Spring calving herds across the Midwest and Southwest will soon be planning to wean the calves. Some producers may wean the calves from young or thin cows during late September in order to regain some body condition before winter adds to the nutrient requirements. However, many herds will wean at the more traditional times of late October to early November. Calves that are enrolled in Value-added programs must be weaned at least 45 days prior to sale date. During those 45 days the calves must grow and gain efficiently. Therefore it is critical that these calves go through the weaning process with a minimum of stress and start to gain immediately. Current 2013 Oklahoma Quality Beef Network sale and weaning dates can be found at www.beefextension.com.
Methods to reduce stress on the calves have become of great interest to producers. Therefore, weaning strategies have been studied in recent years. California researchers weaned calves with only a fence (Fenceline) separating them from their dams. These were compared to calves weaned totally separate (Separate) from dams. The Separate Calves could not see or hear their dams. Calf behaviors were monitored for five days following weaning. Fenceline calves and cows spent approximately 60% and 40% of their time, respectively within 10 feet of the fence during the first two days. During the first three days, Fenceline calves bawled and walked less, and ate and rested more, but these differences disappeared by the fourth day. All calves were managed together starting 7 days after weaning. After two weeks, Fenceline calves had gained 23 pounds more than Separate calves. This difference persisted since, after 10 weeks, Fenceline calves had gained 110 pounds (1.57 lb/day), compared to 84 pounds (1.20 lb/day) for Separate calves. There was no report of any differences in sickness, but calves that eat more during the first days after weaning should stay healthier. (Source: Price, et al. 2003. Fenceline contact of beef calves with their dams at weaning reduced the negative effects of separation on behavior and growth rate. J Anim Sci 81: 116-121.) In fact, another study conducted at Ohio State University indicated that Fenceline calves had a lower incidence of respiratory diseases.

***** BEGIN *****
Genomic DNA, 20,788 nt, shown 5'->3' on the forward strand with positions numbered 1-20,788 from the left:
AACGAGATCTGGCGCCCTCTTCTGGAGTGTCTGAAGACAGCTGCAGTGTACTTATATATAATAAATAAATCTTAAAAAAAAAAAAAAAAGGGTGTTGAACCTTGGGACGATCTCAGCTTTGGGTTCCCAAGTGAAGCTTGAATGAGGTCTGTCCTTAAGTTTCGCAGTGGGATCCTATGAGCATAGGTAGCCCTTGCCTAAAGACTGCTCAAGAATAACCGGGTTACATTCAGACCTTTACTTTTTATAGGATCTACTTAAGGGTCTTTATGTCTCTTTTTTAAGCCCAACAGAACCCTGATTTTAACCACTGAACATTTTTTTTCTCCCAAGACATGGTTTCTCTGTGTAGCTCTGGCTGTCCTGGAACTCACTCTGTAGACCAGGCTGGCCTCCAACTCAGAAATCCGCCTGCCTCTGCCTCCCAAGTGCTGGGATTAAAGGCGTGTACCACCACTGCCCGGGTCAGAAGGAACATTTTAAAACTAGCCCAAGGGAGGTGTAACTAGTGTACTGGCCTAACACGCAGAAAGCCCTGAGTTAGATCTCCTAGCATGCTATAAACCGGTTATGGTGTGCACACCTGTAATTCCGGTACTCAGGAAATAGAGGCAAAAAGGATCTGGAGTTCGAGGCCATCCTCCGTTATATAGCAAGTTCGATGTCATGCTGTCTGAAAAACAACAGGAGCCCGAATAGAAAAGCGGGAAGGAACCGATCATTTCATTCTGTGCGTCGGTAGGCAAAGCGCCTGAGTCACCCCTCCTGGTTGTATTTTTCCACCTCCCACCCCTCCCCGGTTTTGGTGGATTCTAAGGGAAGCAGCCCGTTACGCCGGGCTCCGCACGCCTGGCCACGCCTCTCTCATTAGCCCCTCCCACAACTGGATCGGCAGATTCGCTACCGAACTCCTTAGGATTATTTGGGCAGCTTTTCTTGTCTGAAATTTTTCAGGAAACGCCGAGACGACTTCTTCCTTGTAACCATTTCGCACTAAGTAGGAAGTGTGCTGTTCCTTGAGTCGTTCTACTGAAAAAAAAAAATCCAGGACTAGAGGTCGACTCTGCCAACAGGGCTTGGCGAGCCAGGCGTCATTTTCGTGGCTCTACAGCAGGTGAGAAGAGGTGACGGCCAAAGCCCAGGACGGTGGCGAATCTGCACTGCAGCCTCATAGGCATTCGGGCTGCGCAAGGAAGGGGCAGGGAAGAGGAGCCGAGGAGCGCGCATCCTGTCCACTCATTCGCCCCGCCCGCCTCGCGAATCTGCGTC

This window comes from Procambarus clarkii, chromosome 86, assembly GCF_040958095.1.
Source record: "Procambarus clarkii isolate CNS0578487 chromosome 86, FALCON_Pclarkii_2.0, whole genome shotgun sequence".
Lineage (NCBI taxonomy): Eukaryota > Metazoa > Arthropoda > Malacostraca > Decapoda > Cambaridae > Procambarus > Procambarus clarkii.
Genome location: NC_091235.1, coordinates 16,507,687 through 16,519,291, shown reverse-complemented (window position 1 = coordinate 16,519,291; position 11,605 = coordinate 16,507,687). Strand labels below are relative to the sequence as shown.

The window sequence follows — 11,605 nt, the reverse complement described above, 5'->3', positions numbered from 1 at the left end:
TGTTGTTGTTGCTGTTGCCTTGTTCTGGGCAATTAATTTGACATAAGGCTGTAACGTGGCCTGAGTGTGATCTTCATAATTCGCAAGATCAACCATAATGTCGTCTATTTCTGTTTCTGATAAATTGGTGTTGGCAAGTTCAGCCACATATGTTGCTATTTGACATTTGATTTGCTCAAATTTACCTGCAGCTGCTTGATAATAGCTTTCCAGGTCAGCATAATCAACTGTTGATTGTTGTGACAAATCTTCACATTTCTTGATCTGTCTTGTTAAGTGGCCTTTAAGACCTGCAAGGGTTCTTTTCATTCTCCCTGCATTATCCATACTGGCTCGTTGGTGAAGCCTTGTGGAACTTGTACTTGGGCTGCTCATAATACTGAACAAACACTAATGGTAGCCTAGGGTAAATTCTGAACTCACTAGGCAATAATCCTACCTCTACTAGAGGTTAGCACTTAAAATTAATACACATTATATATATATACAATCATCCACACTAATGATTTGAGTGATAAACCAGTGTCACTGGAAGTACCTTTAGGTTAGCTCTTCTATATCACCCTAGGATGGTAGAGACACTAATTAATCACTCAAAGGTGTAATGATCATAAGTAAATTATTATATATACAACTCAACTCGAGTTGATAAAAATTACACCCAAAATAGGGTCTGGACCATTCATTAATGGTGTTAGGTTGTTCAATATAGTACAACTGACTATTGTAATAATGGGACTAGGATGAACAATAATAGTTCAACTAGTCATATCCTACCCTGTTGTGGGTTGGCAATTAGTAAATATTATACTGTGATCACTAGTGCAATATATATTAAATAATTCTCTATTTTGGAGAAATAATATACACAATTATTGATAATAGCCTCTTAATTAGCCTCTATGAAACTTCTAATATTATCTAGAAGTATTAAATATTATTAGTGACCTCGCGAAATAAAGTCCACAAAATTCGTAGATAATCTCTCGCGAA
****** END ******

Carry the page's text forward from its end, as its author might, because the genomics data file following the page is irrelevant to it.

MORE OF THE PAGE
Producers that have tried Fenceline weaning will remind us that it takes good, well maintained fences and adequate water supplies for both sides of the fence. Remember, a large number of cattle are going to be congregated in a small area for several days. Therefore water availability for both cows and calves is critical. To wean and background, even for short periods, Fenceline weaning should be considered. More information about value-added calf programs can be found at the Oklahoma Quality Beef Network website: http://www.oqbn.okstate.edu/ . Source: Price, et al. 2003. Fenceline contact of beef calves with their dams at weaning reduced the negative effects of separation on behavior and growth rate. J Anim Sci 81: 116-121.